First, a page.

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Feminism: Sex & gender discussions

Going back to work

14 replies

maswera · 22/05/2011 13:31

Can someone talk me through going back to work from a feminist perspective please, as I am getting into a bit of a state about it and need a different way of looking at it and I think applying a feminist argument will help me be somewhat more logical...

I have got a job for 2.5 days a week. DS is only 5 months old but DP's job is at quite high risk of redundancy so I applied for and got a job but am feeling terrible about starting work and putting DS in nursery. However...

  • the job is a fairly good one, but in terms of seniority and opportunity is probably not one I would have applied for if I didn't have a baby
  • DP went back to work full time when DS was 4 weeks and didn't bawl about it. Nobody judged him for working. He didn't feel the need to justify his reasons for doing so to anyone.

I am sure there is the makings of a good feminist argument in all this.... Can anyone give me a hand with it.....?
OP posts:
snowmama · 22/05/2011 15:29

Loads of good feminist arguments why you should take the job, what is making you feel terrible about it in particular?

pickyourbrain · 22/05/2011 15:34

To put it in to basics: Men go back to work after 2 weeks of their child being born usually, if not sooner. If you want to go back to work after having a child, why can't you do the same?

To me, there are heaps of feminist led reasons to work. But I don't think anyone makes the decision because of those reasons. People do it because it suits them and their families. All the other stuff (financial independance/ role model for children/ identity outside of motherhood/ positive action against men ruling the world i.e. through working our way up in the corporate world) are a by-product.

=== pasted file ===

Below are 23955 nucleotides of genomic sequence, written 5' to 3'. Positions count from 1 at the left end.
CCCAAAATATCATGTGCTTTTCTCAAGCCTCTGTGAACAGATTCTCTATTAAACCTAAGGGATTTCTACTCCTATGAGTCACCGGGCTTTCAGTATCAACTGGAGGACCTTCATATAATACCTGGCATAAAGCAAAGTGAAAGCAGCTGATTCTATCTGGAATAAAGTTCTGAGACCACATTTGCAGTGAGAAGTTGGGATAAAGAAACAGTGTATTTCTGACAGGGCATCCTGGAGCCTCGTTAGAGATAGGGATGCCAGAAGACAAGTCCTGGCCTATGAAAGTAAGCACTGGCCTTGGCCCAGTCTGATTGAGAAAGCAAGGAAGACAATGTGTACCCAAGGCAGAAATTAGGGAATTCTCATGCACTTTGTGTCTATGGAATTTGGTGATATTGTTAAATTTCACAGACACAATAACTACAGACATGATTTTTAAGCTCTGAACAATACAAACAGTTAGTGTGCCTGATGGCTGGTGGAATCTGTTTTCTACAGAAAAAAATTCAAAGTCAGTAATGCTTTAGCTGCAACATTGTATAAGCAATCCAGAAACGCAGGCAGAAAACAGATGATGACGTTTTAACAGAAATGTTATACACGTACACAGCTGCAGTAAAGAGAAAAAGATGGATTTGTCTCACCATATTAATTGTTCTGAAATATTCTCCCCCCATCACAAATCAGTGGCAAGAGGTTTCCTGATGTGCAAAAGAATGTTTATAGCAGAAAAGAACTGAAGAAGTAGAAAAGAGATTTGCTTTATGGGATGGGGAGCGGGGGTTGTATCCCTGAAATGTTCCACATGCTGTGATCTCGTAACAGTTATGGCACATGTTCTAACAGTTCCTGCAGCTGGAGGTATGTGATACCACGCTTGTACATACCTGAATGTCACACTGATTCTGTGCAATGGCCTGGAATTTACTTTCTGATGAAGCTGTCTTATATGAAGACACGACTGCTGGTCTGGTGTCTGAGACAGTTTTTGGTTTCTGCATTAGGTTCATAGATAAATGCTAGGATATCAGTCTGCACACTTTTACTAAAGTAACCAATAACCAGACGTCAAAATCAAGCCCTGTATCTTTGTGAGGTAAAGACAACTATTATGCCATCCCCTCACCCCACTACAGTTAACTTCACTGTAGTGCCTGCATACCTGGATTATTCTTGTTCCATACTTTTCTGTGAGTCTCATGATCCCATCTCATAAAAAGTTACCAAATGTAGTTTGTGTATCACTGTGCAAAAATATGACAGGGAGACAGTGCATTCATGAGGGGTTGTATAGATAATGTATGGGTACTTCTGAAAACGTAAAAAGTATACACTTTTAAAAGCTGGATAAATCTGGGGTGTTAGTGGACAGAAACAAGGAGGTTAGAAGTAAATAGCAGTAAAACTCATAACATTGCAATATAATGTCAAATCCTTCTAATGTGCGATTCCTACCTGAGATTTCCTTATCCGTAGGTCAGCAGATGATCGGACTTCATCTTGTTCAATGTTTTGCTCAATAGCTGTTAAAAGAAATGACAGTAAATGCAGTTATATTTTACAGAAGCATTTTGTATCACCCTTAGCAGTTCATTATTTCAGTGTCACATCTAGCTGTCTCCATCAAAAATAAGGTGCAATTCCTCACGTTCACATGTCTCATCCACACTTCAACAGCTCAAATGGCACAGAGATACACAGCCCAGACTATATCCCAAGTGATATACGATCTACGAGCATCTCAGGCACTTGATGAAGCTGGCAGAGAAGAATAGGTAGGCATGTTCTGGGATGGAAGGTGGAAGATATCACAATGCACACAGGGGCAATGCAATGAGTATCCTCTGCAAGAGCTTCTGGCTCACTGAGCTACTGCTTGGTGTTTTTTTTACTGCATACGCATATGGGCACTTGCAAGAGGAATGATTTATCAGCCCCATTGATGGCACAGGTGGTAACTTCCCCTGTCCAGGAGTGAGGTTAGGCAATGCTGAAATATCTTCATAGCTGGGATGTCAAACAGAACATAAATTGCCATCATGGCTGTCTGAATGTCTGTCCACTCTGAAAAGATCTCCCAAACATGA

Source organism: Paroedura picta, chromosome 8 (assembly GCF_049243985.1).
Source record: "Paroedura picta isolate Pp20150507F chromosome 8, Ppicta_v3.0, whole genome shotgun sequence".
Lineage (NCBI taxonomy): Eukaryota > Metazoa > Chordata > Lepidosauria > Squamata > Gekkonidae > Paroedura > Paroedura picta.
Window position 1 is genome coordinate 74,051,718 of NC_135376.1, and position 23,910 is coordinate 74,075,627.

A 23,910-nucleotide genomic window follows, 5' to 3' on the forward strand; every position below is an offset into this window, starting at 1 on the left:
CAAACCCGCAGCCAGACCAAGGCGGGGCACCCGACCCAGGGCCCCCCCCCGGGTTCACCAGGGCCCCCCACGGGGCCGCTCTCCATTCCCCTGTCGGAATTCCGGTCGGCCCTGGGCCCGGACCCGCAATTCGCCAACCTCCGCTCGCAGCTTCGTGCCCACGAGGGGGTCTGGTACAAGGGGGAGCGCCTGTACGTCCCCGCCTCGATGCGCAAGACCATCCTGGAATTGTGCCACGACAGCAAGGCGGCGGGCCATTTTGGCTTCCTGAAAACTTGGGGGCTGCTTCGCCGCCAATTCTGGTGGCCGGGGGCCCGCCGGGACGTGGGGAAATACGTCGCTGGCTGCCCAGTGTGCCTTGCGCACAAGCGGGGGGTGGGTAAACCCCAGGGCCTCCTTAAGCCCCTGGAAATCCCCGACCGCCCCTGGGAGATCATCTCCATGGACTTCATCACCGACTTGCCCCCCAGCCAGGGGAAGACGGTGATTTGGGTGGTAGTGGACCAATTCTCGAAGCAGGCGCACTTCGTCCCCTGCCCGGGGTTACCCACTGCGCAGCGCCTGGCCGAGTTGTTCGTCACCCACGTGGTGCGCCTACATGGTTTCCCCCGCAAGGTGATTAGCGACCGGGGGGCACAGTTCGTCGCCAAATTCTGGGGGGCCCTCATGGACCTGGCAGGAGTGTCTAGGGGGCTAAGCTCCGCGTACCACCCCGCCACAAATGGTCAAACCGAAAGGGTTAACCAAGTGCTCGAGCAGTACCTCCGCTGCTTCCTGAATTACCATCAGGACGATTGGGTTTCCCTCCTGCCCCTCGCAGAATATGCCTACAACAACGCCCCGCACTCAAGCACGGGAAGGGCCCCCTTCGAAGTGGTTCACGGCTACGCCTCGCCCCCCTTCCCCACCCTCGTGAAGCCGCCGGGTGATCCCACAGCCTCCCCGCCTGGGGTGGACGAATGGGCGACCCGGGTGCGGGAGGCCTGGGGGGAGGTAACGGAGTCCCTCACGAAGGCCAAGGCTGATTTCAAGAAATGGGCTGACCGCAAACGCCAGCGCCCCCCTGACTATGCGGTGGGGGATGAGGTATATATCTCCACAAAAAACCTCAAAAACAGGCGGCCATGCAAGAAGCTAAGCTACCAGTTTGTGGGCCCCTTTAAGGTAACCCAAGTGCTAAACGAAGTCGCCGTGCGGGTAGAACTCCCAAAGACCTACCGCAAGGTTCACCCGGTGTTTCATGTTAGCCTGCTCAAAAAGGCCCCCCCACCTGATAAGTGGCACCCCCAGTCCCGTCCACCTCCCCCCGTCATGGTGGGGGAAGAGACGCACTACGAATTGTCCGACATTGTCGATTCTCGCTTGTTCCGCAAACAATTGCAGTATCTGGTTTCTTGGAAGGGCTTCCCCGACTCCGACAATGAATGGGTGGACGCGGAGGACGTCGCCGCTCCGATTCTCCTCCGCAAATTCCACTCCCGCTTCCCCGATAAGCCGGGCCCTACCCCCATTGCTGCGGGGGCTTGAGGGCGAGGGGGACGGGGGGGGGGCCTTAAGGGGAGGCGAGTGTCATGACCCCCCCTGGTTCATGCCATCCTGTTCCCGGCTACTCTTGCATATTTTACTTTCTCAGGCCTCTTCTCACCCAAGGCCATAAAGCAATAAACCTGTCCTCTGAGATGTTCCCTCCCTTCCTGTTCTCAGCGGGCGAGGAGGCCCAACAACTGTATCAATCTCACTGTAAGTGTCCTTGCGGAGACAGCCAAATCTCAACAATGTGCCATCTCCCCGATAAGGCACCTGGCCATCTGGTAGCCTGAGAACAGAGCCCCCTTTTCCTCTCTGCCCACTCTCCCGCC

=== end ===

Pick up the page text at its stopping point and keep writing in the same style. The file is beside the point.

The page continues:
dittany · 22/05/2011 16:00

This reply has been deleted

Message withdrawn at poster's request.

maswera · 22/05/2011 16:27

Sorry, I meant 'paid work' of course.

I feel terrible because I won't be there to look after DS, which I feel I should be.

I'm not so much looking for a feminist reason to go back to paid work, so much as a feminist response to the feelings of guilt around it IYSWIM. Blokes don't have the same level of guilt, so why should we?

OP posts:
Himalaya · 22/05/2011 16:41

When he went back to your work your DP didn't feel guilty because he knew that you were at home looking after your DS. You have done that for 5 months and now you want to go back to work, for your family's financial security in the short-term and in the longer term to avoid yourself being out of the workforce for so long that it becomes hard to get back in.

When you go back to work, things will get harder and more complicated for you. But they should for your DP too, if you are not too take on the full burden of worry, and managing the relationship with childcare providers, pick-ups and drop-offs, sick days as well as all the housework that goes along with childcare.

Is your DP willing to share the work, and the worry with you?

dittany · 22/05/2011 16:44

This reply has been deleted

Message withdrawn at poster's request.

snowmama · 22/05/2011 17:00

Maswera, it is probably useful to be really honest with yourself as to what exactly is making you feel guilty, as really specific examples, and how you would manage with either choice..they will help you illustrate what your key priorities are. Be brutal white down exactly what you feel.

Whatever your decision, will this be a joint decision with your husband, is he taking equal responsibility for this decision and the implications either way?

snowmama · 22/05/2011 17:29

Sorry, just re-read your OP, all things being even....what level of job would you apply for? What do you feel about applying for your 'ideal' type job?

queenbathsheba · 22/05/2011 18:20

I think there are just as many feminist reasons for choosing to care for your own child. I agree with Dittany, follow your heart because right at the top of my list of issues around equality is choice. Would your husband choose to stay at home and care full time for your baby? If not why not? If he loses his job will he stay at home while you work? Why don't you ask him?

I can't find any feminist arguement that will deal with guilt.Your guilt might imply that you should have the equally valid option of looking after your son full time if you wish and you should feel guilt free for wanting to, rather than guilty for not earning money.